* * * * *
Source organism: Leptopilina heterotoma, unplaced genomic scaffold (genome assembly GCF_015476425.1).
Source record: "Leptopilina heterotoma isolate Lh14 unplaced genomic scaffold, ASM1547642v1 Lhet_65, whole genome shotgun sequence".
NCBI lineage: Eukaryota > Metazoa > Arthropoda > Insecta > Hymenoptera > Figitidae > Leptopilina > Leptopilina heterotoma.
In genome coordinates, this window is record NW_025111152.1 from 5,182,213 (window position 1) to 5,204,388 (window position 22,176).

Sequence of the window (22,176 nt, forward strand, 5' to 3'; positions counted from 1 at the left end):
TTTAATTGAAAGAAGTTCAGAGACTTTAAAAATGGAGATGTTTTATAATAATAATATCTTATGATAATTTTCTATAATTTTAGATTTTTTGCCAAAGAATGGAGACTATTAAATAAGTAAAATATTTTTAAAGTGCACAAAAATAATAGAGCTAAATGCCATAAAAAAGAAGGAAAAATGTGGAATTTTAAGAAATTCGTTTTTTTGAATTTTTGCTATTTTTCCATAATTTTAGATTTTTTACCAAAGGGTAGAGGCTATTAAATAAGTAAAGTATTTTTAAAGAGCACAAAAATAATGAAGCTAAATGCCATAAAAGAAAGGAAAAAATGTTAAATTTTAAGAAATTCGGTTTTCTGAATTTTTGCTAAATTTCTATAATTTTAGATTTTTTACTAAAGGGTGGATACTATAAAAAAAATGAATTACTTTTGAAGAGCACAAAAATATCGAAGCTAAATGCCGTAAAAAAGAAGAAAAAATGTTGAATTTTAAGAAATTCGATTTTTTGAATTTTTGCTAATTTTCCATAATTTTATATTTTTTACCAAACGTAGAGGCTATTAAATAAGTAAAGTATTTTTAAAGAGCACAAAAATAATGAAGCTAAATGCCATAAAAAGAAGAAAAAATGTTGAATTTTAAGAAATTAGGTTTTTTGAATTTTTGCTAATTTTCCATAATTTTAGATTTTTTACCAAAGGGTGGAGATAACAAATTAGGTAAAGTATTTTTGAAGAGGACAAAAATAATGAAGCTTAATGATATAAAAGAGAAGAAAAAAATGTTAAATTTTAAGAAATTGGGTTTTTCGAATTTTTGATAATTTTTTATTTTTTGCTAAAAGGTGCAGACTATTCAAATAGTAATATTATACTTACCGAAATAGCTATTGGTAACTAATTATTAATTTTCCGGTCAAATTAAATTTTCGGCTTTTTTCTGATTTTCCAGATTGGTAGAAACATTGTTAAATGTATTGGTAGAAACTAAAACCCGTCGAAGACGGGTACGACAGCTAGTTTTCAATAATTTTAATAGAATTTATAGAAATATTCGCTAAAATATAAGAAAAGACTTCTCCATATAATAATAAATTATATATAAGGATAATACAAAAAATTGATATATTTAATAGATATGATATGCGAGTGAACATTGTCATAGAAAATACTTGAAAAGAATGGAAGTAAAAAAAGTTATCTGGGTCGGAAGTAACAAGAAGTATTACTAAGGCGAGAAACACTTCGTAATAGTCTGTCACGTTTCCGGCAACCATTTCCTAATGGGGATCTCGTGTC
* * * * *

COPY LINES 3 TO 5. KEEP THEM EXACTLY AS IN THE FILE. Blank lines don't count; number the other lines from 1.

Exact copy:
NCBI lineage: Eukaryota > Metazoa > Arthropoda > Insecta > Hymenoptera > Figitidae > Leptopilina > Leptopilina heterotoma.
In genome coordinates, this window is record NW_025111152.1 from 5,182,213 (window position 1) to 5,204,388 (window position 22,176).

Sequence of the window (22,176 nt, forward strand, 5' to 3'; positions counted from 1 at the left end):